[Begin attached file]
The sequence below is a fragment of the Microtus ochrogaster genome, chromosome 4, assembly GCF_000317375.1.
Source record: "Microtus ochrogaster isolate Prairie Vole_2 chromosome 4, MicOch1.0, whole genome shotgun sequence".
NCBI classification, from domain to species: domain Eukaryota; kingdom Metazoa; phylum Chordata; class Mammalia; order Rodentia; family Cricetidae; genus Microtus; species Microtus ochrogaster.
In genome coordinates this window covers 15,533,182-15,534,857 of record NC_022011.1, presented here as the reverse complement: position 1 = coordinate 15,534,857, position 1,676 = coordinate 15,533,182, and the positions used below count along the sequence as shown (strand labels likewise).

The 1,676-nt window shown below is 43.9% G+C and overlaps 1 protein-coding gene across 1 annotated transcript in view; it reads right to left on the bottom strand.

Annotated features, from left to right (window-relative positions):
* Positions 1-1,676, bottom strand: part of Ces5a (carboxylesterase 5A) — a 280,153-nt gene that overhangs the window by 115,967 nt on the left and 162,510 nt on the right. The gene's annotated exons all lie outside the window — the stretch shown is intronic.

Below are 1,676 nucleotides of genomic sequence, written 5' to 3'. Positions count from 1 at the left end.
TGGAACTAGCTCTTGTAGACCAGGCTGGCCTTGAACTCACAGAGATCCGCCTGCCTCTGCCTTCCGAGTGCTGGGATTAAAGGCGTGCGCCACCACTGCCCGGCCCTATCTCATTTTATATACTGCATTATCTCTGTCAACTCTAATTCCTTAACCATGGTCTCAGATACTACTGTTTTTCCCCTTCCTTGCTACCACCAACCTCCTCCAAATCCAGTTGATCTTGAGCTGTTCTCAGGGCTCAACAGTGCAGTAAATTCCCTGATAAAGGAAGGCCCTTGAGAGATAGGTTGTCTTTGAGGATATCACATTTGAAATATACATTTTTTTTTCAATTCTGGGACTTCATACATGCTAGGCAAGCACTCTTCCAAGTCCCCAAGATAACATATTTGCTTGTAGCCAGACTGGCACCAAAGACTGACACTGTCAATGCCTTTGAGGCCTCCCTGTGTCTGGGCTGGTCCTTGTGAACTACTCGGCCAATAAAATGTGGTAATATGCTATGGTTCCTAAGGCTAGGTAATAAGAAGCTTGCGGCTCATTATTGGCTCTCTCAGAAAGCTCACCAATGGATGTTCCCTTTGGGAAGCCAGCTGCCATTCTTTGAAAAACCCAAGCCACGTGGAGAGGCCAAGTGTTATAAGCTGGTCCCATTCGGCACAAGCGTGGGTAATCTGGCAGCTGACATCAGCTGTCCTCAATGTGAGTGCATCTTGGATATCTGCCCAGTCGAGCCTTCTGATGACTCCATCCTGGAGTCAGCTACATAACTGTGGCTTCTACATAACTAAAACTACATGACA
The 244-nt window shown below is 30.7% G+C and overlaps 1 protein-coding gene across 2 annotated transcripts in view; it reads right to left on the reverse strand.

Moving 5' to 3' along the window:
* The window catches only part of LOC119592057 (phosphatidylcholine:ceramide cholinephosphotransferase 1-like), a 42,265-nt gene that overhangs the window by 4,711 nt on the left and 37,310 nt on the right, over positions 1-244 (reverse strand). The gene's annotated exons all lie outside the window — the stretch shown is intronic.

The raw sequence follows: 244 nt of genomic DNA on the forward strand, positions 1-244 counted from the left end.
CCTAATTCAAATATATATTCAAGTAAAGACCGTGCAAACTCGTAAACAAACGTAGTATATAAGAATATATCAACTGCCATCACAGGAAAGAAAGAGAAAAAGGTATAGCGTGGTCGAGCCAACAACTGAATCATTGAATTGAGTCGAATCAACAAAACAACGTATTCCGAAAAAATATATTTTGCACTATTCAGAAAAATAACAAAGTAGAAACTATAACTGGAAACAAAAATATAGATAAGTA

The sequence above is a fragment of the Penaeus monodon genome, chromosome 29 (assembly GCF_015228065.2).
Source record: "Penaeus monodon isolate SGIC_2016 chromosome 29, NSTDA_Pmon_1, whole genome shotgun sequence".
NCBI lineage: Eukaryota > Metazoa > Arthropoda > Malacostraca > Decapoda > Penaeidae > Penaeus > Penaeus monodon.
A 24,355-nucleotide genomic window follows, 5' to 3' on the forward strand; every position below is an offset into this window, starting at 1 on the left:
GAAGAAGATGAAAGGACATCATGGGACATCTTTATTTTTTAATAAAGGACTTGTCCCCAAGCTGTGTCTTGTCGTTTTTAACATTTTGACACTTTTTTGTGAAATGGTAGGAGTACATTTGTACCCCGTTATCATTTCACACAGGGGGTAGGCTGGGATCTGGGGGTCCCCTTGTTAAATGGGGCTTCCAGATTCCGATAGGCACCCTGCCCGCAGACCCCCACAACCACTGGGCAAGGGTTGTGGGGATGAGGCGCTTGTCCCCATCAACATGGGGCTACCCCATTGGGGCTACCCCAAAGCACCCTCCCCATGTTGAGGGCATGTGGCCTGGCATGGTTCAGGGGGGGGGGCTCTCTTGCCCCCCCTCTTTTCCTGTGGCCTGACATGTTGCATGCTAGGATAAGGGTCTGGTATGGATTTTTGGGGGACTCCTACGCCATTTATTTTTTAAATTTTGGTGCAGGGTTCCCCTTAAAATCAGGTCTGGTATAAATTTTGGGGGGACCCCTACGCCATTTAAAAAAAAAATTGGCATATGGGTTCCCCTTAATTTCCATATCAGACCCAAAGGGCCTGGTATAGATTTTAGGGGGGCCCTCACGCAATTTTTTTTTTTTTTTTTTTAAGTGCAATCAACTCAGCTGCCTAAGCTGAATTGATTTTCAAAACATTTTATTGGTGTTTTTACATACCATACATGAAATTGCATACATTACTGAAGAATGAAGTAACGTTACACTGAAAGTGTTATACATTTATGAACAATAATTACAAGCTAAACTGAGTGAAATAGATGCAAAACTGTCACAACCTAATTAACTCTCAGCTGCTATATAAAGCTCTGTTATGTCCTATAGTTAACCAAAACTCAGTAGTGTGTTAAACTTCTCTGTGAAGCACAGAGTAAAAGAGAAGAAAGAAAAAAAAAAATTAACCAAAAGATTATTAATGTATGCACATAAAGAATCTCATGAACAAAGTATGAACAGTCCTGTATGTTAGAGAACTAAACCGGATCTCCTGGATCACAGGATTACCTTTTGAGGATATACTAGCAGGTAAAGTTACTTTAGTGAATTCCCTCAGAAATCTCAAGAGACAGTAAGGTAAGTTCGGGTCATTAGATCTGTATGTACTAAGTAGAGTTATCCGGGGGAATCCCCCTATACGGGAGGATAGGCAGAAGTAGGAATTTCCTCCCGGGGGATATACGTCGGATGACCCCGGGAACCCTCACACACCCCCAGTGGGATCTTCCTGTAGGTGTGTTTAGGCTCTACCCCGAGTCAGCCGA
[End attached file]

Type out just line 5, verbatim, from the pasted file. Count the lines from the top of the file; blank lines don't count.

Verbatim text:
The 1,676-nt window shown below is 43.9% G+C and overlaps 1 protein-coding gene across 1 annotated transcript in view; it reads right to left on the bottom strand.